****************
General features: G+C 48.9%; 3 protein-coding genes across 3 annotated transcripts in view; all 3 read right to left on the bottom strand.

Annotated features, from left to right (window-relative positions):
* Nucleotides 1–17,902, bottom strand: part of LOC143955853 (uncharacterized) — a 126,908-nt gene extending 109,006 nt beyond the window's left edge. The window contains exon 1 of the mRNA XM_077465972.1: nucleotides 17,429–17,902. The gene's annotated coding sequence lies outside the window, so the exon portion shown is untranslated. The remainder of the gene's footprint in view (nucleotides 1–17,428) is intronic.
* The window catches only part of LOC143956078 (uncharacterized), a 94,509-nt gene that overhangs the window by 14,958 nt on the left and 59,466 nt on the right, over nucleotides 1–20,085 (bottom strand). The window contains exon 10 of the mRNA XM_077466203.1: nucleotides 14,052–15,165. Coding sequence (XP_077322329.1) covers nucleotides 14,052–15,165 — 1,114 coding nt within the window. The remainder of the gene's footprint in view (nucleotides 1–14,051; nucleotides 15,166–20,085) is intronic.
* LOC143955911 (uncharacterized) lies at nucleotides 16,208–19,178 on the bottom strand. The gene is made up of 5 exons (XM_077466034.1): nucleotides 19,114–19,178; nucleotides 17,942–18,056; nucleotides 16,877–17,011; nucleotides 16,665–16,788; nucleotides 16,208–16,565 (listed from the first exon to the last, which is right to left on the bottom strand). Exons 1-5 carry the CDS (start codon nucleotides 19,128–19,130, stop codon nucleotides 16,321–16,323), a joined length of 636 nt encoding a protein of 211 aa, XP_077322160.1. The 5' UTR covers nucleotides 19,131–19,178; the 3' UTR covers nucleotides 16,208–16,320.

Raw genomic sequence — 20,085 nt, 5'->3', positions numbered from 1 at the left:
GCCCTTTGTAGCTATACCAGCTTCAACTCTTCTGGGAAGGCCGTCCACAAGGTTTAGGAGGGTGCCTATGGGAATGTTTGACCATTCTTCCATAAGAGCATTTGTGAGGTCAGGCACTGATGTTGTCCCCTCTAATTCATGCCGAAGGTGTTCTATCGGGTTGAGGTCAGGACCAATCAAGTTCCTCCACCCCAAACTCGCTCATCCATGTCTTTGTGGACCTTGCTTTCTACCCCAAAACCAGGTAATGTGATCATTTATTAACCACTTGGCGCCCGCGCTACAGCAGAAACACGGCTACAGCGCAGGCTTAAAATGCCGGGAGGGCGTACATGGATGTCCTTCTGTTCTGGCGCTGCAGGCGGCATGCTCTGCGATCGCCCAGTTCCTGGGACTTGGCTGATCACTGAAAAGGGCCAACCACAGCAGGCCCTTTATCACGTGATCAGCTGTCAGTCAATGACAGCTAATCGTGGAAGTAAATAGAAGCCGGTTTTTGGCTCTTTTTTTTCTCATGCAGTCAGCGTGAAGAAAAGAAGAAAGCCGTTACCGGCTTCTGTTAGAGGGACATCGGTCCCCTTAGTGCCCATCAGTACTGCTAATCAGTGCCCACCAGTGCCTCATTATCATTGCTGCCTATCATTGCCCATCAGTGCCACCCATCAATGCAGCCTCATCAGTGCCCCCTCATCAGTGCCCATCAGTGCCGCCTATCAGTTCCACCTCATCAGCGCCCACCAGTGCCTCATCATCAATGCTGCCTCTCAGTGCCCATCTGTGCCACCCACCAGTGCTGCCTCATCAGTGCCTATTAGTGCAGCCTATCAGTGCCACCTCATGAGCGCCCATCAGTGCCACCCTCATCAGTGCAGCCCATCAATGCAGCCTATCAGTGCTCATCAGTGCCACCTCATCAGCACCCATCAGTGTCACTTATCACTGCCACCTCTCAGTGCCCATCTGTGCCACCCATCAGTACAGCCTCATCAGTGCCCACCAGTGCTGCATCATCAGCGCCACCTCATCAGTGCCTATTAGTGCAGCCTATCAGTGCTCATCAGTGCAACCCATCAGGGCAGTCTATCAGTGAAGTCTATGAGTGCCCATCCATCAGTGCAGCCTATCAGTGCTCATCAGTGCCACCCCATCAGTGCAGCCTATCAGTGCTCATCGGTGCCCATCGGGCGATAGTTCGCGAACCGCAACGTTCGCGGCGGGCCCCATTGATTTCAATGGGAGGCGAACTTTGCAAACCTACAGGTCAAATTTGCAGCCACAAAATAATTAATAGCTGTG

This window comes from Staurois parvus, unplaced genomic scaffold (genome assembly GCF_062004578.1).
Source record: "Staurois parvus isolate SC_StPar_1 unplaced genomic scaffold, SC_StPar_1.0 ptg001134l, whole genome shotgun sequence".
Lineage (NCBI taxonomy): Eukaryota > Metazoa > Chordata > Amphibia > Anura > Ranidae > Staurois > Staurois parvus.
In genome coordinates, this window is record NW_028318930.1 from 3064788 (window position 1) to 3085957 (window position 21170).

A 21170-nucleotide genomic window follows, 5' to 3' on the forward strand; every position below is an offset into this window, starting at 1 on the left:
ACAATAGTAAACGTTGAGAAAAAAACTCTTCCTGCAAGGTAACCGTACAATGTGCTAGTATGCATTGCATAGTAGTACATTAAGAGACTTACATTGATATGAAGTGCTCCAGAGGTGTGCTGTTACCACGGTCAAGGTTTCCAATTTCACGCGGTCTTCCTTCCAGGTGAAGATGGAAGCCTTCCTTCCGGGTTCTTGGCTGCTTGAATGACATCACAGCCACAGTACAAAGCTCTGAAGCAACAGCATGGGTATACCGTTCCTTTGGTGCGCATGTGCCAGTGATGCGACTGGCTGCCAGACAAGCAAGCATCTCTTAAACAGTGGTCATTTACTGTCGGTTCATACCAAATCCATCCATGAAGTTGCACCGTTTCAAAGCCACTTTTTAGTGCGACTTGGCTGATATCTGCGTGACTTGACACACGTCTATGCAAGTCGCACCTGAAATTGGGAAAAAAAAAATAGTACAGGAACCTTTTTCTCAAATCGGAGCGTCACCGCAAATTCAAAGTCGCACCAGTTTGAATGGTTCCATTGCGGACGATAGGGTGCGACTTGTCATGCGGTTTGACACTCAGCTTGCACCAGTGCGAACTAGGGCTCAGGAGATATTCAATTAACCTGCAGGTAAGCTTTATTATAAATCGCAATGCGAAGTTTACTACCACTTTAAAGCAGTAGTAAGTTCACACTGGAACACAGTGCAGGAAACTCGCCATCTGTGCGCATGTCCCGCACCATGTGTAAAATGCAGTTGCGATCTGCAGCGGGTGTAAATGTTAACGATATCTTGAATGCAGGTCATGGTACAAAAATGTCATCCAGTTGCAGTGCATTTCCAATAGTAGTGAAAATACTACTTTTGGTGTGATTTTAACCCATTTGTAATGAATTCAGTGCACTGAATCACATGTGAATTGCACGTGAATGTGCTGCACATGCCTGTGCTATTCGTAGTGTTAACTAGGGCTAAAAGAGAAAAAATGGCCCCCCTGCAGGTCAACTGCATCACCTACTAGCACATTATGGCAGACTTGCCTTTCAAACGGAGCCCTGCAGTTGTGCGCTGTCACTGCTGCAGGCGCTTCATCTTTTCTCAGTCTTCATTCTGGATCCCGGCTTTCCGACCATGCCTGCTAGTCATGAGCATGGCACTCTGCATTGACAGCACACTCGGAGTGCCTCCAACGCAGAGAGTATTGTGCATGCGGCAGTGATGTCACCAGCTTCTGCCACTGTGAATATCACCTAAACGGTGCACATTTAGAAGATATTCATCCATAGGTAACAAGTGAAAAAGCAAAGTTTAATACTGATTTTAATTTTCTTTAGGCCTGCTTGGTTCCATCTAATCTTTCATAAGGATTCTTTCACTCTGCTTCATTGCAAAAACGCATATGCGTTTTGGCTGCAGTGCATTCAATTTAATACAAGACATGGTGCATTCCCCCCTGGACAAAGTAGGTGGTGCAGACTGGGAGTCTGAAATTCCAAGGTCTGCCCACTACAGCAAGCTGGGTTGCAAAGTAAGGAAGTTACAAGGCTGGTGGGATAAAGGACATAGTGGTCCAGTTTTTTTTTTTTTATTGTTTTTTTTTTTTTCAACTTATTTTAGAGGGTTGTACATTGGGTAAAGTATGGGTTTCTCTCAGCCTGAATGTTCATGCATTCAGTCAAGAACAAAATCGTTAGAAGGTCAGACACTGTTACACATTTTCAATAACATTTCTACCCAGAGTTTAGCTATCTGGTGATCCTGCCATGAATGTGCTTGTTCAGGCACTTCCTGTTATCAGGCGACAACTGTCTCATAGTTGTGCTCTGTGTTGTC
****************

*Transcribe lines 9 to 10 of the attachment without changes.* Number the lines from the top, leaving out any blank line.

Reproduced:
Source record: "Staurois parvus isolate SC_StPar_1 unplaced genomic scaffold, SC_StPar_1.0 ptg001134l, whole genome shotgun sequence".
Lineage (NCBI taxonomy): Eukaryota > Metazoa > Chordata > Amphibia > Anura > Ranidae > Staurois > Staurois parvus.